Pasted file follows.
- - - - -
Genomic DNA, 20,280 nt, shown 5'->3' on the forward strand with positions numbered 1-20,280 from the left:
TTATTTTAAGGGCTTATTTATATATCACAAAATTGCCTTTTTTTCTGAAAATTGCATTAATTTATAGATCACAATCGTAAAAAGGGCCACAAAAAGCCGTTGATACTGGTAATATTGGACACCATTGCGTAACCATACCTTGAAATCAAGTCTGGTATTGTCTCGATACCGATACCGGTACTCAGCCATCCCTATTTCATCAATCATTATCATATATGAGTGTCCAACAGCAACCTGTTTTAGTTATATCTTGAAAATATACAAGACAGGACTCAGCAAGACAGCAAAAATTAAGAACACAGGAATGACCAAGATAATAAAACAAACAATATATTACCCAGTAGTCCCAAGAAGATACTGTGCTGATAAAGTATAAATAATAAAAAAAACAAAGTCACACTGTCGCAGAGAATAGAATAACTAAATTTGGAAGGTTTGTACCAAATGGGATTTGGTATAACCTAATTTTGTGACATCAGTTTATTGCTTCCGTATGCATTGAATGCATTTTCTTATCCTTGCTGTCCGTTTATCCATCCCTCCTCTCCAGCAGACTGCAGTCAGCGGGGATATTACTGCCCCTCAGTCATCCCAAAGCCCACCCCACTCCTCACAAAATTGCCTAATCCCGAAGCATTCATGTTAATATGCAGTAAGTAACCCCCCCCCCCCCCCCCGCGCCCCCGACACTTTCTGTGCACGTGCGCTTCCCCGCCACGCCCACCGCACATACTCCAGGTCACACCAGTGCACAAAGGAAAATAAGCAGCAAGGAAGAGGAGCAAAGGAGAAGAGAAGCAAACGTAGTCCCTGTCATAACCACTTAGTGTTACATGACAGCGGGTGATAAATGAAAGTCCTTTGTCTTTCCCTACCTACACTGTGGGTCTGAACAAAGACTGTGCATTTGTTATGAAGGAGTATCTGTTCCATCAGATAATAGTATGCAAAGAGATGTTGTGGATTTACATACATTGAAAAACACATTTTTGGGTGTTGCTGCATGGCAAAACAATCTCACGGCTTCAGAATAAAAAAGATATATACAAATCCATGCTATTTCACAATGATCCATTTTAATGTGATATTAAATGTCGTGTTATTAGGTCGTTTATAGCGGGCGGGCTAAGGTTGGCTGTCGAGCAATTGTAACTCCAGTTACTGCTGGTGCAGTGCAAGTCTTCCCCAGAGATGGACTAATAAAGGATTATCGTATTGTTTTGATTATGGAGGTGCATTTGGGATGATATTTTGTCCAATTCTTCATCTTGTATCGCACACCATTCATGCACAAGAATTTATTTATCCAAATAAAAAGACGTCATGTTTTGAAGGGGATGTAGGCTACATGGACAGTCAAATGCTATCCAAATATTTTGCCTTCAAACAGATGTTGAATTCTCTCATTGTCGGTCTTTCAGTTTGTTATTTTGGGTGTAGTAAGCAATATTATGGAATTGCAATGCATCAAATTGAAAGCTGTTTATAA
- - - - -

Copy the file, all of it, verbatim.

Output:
Genomic DNA, 20,280 nt, shown 5'->3' on the forward strand with positions numbered 1-20,280 from the left:
TTATTTTAAGGGCTTATTTATATATCACAAAATTGCCTTTTTTTCTGAAAATTGCATTAATTTATAGATCACAATCGTAAAAAGGGCCACAAAAAGCCGTTGATACTGGTAATATTGGACACCATTGCGTAACCATACCTTGAAATCAAGTCTGGTATTGTCTCGATACCGATACCGGTACTCAGCCATCCCTATTTCATCAATCATTATCATATATGAGTGTCCAACAGCAACCTGTTTTAGTTATATCTTGAAAATATACAAGACAGGACTCAGCAAGACAGCAAAAATTAAGAACACAGGAATGACCAAGATAATAAAACAAACAATATATTACCCAGTAGTCCCAAGAAGATACTGTGCTGATAAAGTATAAATAATAAAAAAAACAAAGTCACACTGTCGCAGAGAATAGAATAACTAAATTTGGAAGGTTTGTACCAAATGGGATTTGGTATAACCTAATTTTGTGACATCAGTTTATTGCTTCCGTATGCATTGAATGCATTTTCTTATCCTTGCTGTCCGTTTATCCATCCCTCCTCTCCAGCAGACTGCAGTCAGCGGGGATATTACTGCCCCTCAGTCATCCCAAAGCCCACCCCACTCCTCACAAAATTGCCTAATCCCGAAGCATTCATGTTAATATGCAGTAAGTAACCCCCCCCCCCCCCCCCGCGCCCCCGACACTTTCTGTGCACGTGCGCTTCCCCGCCACGCCCACCGCACATACTCCAGGTCACACCAGTGCACAAAGGAAAATAAGCAGCAAGGAAGAGGAGCAAAGGAGAAGAGAAGCAAACGTAGTCCCTGTCATAACCACTTAGTGTTACATGACAGCGGGTGATAAATGAAAGTCCTTTGTCTTTCCCTACCTACACTGTGGGTCTGAACAAAGACTGTGCATTTGTTATGAAGGAGTATCTGTTCCATCAGATAATAGTATGCAAAGAGATGTTGTGGATTTACATACATTGAAAAACACATTTTTGGGTGTTGCTGCATGGCAAAACAATCTCACGGCTTCAGAATAAAAAAGATATATACAAATCCATGCTATTTCACAATGATCCATTTTAATGTGATATTAAATGTCGTGTTATTAGGTCGTTTATAGCGGGCGGGCTAAGGTTGGCTGTCGAGCAATTGTAACTCCAGTTACTGCTGGTGCAGTGCAAGTCTTCCCCAGAGATGGACTAATAAAGGATTATCGTATTGTTTTGATTATGGAGGTGCATTTGGGATGATATTTTGTCCAATTCTTCATCTTGTATCGCACACCATTCATGCACAAGAATTTATTTATCCAAATAAAAAGACGTCATGTTTTGAAGGGGATGTAGGCTACATGGACAGTCAAATGCTATCCAAATATTTTGCCTTCAAACAGATGTTGAATTCTCTCATTGTCGGTCTTTCAGTTTGTTATTTTGGGTGTAGTAAGCAATATTATGGAATTGCAATGCATCAAATTGAAAGCTGTTTATAA